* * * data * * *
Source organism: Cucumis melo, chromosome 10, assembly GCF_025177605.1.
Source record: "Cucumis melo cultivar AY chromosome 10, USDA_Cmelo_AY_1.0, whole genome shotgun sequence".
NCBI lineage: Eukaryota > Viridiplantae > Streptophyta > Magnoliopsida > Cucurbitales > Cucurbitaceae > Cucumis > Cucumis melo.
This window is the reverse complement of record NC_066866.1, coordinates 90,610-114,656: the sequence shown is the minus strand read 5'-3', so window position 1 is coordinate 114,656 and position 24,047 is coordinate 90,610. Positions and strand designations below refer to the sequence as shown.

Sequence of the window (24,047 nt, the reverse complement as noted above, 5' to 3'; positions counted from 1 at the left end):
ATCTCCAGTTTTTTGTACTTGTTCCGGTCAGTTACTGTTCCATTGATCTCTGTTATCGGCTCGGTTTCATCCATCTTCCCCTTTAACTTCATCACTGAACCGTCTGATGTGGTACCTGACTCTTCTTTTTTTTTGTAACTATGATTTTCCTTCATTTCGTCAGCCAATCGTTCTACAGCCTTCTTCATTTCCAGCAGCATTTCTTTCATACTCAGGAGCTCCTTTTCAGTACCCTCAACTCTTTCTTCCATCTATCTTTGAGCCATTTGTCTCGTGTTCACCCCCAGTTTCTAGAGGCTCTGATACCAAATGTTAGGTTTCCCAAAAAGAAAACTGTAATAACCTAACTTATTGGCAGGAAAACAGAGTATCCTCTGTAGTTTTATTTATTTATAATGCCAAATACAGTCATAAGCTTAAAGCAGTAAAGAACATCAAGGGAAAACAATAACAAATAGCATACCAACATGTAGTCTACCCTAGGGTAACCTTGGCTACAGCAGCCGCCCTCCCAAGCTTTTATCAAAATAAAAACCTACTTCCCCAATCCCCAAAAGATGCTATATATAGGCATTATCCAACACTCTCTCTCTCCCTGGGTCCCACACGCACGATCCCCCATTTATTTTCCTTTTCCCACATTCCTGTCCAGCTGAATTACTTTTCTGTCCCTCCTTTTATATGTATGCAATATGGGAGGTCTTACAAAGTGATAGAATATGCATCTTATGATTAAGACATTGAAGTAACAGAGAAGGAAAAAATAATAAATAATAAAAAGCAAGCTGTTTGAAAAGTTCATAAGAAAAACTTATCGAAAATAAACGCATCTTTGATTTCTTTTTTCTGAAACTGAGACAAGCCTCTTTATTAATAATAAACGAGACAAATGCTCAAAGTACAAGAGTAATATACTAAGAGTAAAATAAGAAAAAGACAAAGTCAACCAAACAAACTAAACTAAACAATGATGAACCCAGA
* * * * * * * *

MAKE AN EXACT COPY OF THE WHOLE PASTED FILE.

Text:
Source organism: Cucumis melo, chromosome 10, assembly GCF_025177605.1.
Source record: "Cucumis melo cultivar AY chromosome 10, USDA_Cmelo_AY_1.0, whole genome shotgun sequence".
NCBI lineage: Eukaryota > Viridiplantae > Streptophyta > Magnoliopsida > Cucurbitales > Cucurbitaceae > Cucumis > Cucumis melo.
This window is the reverse complement of record NC_066866.1, coordinates 90,610-114,656: the sequence shown is the minus strand read 5'-3', so window position 1 is coordinate 114,656 and position 24,047 is coordinate 90,610. Positions and strand designations below refer to the sequence as shown.

Sequence of the window (24,047 nt, the reverse complement as noted above, 5' to 3'; positions counted from 1 at the left end):
ATCTCCAGTTTTTTGTACTTGTTCCGGTCAGTTACTGTTCCATTGATCTCTGTTATCGGCTCGGTTTCATCCATCTTCCCCTTTAACTTCATCACTGAACCGTCTGATGTGGTACCTGACTCTTCTTTTTTTTTGTAACTATGATTTTCCTTCATTTCGTCAGCCAATCGTTCTACAGCCTTCTTCATTTCCAGCAGCATTTCTTTCATACTCAGGAGCTCCTTTTCAGTACCCTCAACTCTTTCTTCCATCTATCTTTGAGCCATTTGTCTCGTGTTCACCCCCAGTTTCTAGAGGCTCTGATACCAAATGTTAGGTTTCCCAAAAAGAAAACTGTAATAACCTAACTTATTGGCAGGAAAACAGAGTATCCTCTGTAGTTTTATTTATTTATAATGCCAAATACAGTCATAAGCTTAAAGCAGTAAAGAACATCAAGGGAAAACAATAACAAATAGCATACCAACATGTAGTCTACCCTAGGGTAACCTTGGCTACAGCAGCCGCCCTCCCAAGCTTTTATCAAAATAAAAACCTACTTCCCCAATCCCCAAAAGATGCTATATATAGGCATTATCCAACACTCTCTCTCTCCCTGGGTCCCACACGCACGATCCCCCATTTATTTTCCTTTTCCCACATTCCTGTCCAGCTGAATTACTTTTCTGTCCCTCCTTTTATATGTATGCAATATGGGAGGTCTTACAAAGTGATAGAATATGCATCTTATGATTAAGACATTGAAGTAACAGAGAAGGAAAAAATAATAAATAATAAAAAGCAAGCTGTTTGAAAAGTTCATAAGAAAAACTTATCGAAAATAAACGCATCTTTGATTTCTTTTTTCTGAAACTGAGACAAGCCTCTTTATTAATAATAAACGAGACAAATGCTCAAAGTACAAGAGTAATATACTAAGAGTAAAATAAGAAAAAGACAAAGTCAACCAAACAAACTAAACTAAACAATGATGAACCCAGA